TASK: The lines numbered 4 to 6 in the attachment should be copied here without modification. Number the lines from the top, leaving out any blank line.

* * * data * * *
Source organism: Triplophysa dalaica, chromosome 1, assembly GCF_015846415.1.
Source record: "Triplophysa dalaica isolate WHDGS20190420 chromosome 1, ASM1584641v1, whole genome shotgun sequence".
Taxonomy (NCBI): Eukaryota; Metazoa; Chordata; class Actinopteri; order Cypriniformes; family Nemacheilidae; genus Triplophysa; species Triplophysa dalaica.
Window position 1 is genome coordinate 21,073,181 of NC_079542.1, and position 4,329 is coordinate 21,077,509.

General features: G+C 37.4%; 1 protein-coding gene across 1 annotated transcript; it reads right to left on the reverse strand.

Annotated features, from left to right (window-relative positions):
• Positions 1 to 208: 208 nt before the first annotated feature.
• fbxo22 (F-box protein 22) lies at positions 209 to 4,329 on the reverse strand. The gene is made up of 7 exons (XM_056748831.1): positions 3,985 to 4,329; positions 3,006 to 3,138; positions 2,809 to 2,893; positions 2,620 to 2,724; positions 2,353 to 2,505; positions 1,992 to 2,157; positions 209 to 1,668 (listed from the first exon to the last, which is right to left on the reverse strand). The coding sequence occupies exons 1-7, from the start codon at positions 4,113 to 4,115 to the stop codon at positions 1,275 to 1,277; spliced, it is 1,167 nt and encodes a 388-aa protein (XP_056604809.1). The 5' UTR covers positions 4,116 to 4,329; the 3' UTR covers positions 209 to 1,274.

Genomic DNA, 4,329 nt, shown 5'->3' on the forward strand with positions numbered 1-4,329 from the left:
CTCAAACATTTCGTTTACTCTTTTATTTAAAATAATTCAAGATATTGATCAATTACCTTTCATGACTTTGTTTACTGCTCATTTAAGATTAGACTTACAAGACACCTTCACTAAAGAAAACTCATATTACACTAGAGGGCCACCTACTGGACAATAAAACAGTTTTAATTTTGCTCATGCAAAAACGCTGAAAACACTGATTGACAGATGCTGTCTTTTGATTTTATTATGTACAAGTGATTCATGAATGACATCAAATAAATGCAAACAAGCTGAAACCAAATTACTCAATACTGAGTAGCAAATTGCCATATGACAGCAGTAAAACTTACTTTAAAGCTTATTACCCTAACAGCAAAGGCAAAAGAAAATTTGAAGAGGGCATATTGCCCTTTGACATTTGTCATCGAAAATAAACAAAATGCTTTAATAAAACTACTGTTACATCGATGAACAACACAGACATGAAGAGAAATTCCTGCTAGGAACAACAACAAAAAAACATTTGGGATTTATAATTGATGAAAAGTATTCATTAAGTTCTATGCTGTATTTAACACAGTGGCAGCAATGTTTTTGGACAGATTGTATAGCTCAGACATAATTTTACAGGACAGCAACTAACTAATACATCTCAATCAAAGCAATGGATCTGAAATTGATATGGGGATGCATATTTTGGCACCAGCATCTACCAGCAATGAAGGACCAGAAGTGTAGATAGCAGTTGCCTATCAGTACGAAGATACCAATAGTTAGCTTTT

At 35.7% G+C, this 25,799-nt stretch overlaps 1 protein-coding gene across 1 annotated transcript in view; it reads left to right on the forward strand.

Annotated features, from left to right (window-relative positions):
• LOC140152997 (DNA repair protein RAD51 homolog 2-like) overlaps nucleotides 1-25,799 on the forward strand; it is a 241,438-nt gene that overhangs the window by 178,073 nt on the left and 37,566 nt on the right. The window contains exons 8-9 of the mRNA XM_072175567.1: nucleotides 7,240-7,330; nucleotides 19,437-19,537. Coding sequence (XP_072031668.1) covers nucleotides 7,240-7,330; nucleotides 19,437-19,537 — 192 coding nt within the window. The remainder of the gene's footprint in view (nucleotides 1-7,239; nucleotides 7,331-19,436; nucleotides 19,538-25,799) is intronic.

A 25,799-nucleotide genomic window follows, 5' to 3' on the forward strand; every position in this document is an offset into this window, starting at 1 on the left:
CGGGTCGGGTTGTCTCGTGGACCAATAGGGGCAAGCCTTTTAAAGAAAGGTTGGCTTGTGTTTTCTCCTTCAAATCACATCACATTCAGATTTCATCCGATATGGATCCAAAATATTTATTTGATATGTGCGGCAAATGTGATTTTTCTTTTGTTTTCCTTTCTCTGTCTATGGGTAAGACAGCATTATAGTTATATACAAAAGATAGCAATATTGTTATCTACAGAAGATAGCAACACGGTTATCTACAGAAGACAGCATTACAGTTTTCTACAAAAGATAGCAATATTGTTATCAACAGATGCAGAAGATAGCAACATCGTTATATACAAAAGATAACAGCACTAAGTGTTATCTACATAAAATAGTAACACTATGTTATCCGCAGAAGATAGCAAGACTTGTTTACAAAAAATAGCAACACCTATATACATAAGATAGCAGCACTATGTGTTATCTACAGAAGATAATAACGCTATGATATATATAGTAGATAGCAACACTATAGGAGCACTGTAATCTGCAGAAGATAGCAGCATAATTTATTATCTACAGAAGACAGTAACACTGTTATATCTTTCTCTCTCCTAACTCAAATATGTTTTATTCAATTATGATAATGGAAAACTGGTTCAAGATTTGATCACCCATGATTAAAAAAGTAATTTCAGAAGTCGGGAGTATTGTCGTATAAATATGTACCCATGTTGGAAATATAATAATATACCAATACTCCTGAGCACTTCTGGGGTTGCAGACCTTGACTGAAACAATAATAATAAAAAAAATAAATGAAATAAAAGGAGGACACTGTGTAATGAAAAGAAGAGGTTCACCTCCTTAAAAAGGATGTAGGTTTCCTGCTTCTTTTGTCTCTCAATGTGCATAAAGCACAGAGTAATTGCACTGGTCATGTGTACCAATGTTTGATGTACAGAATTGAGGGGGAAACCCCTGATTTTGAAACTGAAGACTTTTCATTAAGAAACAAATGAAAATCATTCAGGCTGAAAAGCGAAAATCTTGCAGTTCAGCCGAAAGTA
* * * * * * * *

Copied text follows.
Window position 1 is genome coordinate 21,073,181 of NC_079542.1, and position 4,329 is coordinate 21,077,509.

General features: G+C 37.4%; 1 protein-coding gene across 1 annotated transcript; it reads right to left on the reverse strand.

Annotated features, from left to right (window-relative positions):